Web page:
On the contrary, protein shakes are low in fat and calories, so that they reduce the risk of excessive calorie consumption. In terms of the ratio of calories to high-quality protein, shakes come out top!
Protein causes hyperacidity of the body.
False. Overloading with animal products can disturb the acid-base balance in the body. If vegetable protein from nuts and pulses as well as vegetables and fruit are on the menu daily, the acid-base balance also remains stable. Due to their high mineral content, protein shakes can be classed as neutral and may even strengthen the bones.
Eggs are cholesterol bombs.
Half true. Eggs contain cholesterol and some forms of cholesterol are associated with cardiovascular disease. However dietary cholesterol intake, the cholesterol you eat, has very little impact upon the cholesterol profile in the body — most cholesterol in your body is made by the body as it plays a vital role for example protecting cell membranes and nerves, and for assisting the immune system and hormone production. The balance of the different types of cholesterol the body produces is the real issue. 'Good cholesterol' vs 'bad cholesterol' levels are positively affected by good diet (cutting down on sugar intake for example), exercise and healthy lifestyles (reduced alcohol intake, stopping smoking). In fact according to more recent studies, chicken eggs even have a positive effect on the cholesterol level.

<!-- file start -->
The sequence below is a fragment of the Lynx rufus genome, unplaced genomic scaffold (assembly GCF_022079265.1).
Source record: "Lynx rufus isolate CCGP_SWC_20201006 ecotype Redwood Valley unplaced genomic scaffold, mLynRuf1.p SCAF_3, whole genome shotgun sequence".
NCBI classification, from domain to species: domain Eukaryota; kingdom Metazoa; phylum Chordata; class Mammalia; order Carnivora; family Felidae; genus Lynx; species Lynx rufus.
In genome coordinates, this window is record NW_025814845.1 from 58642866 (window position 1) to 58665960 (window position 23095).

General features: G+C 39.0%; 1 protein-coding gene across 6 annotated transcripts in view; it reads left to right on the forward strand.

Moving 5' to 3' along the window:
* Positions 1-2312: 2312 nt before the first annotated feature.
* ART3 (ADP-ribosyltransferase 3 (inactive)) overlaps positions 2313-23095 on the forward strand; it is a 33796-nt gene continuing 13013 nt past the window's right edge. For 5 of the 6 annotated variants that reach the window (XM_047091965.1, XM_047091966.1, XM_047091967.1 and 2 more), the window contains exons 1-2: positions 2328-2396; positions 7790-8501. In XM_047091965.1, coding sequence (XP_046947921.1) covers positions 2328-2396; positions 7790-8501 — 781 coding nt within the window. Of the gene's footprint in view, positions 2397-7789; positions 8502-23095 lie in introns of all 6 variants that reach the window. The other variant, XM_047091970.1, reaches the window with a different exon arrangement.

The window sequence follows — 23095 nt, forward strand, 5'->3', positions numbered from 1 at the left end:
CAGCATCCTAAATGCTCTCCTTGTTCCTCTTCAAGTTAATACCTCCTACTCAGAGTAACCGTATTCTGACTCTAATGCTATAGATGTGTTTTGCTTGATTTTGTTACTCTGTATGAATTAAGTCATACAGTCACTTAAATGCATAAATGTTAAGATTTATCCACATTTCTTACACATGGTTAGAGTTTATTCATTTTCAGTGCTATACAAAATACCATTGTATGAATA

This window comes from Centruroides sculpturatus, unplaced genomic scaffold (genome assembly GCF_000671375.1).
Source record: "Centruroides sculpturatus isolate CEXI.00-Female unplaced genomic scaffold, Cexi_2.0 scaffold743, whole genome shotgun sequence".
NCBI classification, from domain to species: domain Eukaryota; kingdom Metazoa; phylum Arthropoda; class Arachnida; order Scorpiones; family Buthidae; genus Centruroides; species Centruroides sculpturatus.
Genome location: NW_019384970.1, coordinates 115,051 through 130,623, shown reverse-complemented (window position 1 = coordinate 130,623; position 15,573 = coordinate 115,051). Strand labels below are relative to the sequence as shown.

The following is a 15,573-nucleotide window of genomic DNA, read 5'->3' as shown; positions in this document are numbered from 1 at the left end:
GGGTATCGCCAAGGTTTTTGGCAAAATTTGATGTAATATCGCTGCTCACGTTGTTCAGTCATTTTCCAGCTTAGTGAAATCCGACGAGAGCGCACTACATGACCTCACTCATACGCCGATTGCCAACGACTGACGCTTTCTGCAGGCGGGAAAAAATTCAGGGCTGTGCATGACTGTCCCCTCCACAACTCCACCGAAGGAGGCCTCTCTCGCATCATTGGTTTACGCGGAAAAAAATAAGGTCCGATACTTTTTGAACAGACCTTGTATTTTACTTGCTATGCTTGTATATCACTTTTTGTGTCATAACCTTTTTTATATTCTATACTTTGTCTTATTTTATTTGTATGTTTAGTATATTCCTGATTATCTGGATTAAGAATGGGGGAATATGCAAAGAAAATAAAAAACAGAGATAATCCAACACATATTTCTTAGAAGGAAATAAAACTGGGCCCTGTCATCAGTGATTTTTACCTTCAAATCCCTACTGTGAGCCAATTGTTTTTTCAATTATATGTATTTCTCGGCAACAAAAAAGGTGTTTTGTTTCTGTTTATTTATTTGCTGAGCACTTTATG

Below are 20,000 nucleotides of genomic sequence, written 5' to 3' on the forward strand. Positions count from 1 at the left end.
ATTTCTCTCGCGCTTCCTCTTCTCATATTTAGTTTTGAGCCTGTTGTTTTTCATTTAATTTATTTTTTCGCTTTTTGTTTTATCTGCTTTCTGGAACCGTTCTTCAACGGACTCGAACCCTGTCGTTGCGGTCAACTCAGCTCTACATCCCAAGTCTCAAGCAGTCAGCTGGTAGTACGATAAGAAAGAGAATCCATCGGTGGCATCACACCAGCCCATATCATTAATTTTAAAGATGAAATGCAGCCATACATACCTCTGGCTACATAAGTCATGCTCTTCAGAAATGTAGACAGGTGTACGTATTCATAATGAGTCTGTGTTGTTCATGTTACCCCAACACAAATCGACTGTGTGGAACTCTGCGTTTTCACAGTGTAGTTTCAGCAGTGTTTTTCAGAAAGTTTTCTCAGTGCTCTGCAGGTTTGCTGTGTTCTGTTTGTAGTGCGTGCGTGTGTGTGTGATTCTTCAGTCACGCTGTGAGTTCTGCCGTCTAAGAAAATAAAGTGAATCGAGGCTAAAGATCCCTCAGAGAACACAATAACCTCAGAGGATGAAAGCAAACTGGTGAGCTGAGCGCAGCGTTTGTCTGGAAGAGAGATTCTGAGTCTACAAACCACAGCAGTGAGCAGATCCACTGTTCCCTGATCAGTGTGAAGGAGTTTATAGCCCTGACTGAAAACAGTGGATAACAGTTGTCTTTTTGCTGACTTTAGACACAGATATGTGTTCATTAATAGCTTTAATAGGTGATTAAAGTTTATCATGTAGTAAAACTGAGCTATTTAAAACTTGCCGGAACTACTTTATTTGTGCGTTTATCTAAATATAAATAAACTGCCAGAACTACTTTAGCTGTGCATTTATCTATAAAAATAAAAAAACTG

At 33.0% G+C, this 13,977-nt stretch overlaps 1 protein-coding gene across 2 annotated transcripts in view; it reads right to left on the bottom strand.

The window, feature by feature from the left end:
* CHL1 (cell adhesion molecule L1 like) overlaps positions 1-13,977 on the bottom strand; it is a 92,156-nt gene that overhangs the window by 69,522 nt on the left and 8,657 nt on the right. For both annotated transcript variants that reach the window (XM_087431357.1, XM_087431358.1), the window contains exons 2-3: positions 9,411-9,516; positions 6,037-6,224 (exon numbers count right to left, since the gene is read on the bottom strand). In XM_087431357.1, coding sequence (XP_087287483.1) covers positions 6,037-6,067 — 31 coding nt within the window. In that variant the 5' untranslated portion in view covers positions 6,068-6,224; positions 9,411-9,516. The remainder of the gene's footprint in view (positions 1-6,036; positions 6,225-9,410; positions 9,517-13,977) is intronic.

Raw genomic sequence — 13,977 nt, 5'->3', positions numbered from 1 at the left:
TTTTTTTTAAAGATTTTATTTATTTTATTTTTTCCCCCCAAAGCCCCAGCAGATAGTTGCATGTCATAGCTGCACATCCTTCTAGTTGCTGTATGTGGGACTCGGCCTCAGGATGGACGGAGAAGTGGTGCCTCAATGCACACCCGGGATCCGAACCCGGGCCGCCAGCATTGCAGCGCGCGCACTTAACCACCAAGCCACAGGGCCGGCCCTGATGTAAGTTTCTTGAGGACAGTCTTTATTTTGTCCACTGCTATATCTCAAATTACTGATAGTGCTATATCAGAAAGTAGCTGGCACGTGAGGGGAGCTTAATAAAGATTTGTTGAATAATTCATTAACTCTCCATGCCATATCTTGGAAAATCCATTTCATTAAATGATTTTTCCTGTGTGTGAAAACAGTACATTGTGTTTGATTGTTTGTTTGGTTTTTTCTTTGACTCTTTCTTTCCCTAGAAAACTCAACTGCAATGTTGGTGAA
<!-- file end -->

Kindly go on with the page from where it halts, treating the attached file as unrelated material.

Fruit juices are healthy.
False. One glass of orange juice at breakfast and after exercise are an easy way to increase fruit intake. They must, however, be enjoyed in moderation and, with anyone overweight, these high-calorie drinks often cause a balanced diet to get out of hand. The recommendation is "Don't drink calories".
As a woman, I will get big muscles if I drink protein shakes.
False. Women have lower testosterone levels in their bodies than men. Training using machines and having a protein-rich diet instead tend to tone the body and connective tissue by strengthening the muscles.
Nuts make you fat and are unhealthy.
False. Nuts contain lots of essential fatty acids that the body needs to build cells. Valuable fats also have a positive effect on lipid levels, thus protecting blood vessels from calcification. Nuts also provide plenty of vitamins and minerals, for example vitamin E and iron. One small handful daily, for example sprinkled over salad, will benefit health.
Water is the best sports drink and colourful drinks in the gym are unhealthy and useless.
False. Unfortunately water hardly contains any minerals. Sports drinks are ideal for returning to the body what it loses through sweat in training; they contain calcium, potassium and magnesium and thus prevent headaches or cramp as a result of dehydration.
If I eat healthily, I don't need any sports or dietary supplements.
False. In our stressful everyday lives, it is often difficult to keep to a balanced diet. Here, sports supplements can be a useful addition to meals. Of course they is no substitute for food, but they can help in optimizing your diet